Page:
Last night, I saw Inception for the second time which gave me a better outlook on the events of the movie. If you haven’t seen the movie, watch it as soon as humanely possible, and if you’ve only seen it once, watch it a second time. It’s well worth the money. I’m also going to issue a general “Spoiler Alert,” not because I feel like ruining the movie, but I know that some people (namely, me) don’t like to know anything about the actions or events in a movie before seeing it, at least not past a good trailer. I’m just going to discuss a few of my favorite parts, at least from my own geeky point of view.
First, the weightless fight scenes in the Hotel (Dream Level 2) were amazing! The correlation between the tumbling and turning van and what was happening in the hotel were astounding, more than enough for me to appreciate the time and effort that went into them. During the tumbling van sequence, Joseph Gordon-Levitt’s character expertly handled himself while fighting the various projections that he encountered, all while the direction of gravity was constantly shifting. Filming that scene must have taken a ton of takes, especially considering that the actors had to consider both their moves and actions as well as the changing gravity (which I assume was marked by some light off-screen). Continuing in the Hotel, when the van had already left the bridge, the zero-g maneuvers just seemed soo cool, especially since you don’t commonly see those inside of commercial buildings.
Second, the second time that Ellen Page’s character goes into the dream state with Leo DiCaprio and starts fusing with things… I loved how this student architect just had a look of amazement and wonder as she manipulated the world around her at her own will, like a kid with a box of LEGOs. When the two of them start walking, and the bridge overpass just springs up for the roadway below, with Page not even breaking stride toward it, that was cool! One of the most interesting parts of that sequence was that, while Page had already started crossing the bridge, it was still creating itself to fit her image of it. This was given away during the close-up of DiCaprio when the various columns and beams appear and combine around him, even with Page halfway across the bridge.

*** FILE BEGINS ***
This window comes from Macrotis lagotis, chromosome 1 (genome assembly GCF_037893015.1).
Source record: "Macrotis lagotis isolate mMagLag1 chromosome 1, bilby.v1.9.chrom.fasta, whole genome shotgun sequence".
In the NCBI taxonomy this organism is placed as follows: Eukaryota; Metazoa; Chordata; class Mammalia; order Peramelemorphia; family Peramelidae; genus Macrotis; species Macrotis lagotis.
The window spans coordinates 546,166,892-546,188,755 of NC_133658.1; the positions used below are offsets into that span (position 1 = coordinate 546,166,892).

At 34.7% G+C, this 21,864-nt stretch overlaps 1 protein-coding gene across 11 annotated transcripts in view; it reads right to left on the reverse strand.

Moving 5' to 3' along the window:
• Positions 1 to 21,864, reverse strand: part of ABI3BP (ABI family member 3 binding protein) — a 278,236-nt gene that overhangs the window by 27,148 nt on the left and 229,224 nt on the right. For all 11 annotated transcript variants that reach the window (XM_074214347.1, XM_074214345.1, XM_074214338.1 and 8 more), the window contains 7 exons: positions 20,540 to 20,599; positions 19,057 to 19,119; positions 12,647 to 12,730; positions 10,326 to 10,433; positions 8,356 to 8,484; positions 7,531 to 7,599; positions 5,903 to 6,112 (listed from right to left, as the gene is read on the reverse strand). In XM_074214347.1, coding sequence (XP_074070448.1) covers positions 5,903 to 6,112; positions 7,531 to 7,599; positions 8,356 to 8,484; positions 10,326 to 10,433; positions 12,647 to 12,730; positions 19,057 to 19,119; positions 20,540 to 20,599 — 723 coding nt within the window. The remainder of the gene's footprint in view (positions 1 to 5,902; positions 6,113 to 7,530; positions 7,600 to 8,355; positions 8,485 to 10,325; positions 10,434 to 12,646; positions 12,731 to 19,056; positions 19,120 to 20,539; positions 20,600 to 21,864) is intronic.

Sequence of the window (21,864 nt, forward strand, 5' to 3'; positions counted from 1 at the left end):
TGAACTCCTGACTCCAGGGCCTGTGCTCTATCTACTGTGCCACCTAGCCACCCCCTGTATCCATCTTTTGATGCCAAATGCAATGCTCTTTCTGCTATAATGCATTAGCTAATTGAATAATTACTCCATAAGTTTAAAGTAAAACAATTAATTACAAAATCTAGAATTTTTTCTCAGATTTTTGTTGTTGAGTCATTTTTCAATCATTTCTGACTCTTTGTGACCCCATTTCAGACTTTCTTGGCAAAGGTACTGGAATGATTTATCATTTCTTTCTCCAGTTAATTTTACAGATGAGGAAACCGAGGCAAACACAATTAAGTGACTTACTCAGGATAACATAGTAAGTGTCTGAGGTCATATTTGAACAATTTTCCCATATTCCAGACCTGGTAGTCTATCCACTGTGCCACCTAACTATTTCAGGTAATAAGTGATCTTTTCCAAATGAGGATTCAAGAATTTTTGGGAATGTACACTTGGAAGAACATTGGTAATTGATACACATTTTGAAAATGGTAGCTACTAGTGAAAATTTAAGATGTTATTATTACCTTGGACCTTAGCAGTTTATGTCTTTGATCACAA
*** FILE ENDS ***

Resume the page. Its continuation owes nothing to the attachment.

Finally, the closing scene with the spinning top. I know that this is one of, if not the, most discussed portions of the movie, but here’s my take on it. Of course, this is a major spoiler alert if you’re trusting my judgement on rotational stability. After spinning the top, DiCaprio walks away toward his kids, with the top still spinning on the table. It wobbles, re-stabilizes, wobbles again, and then the movie cuts to black. Based on a completely un-scientific counting of the seconds to toppling shown previously in the movie, plus a visual comparison of the stability of the top after it has begun spinning, you can extrapolate that the top almost definitely fell over, planting DiCaprio in reality. Every other spin sequence had the same general instability patterns, while the few times we saw the top spinning within a dream level, it was way more stable, barely deviating from its central axis or the position on the surface it was spinning.
Well, my quick overview of the more geeky scenes in the movie, plus my thoughts on what happens after the movie ends. Again, go out and see it if you haven’t, or see it again if you have.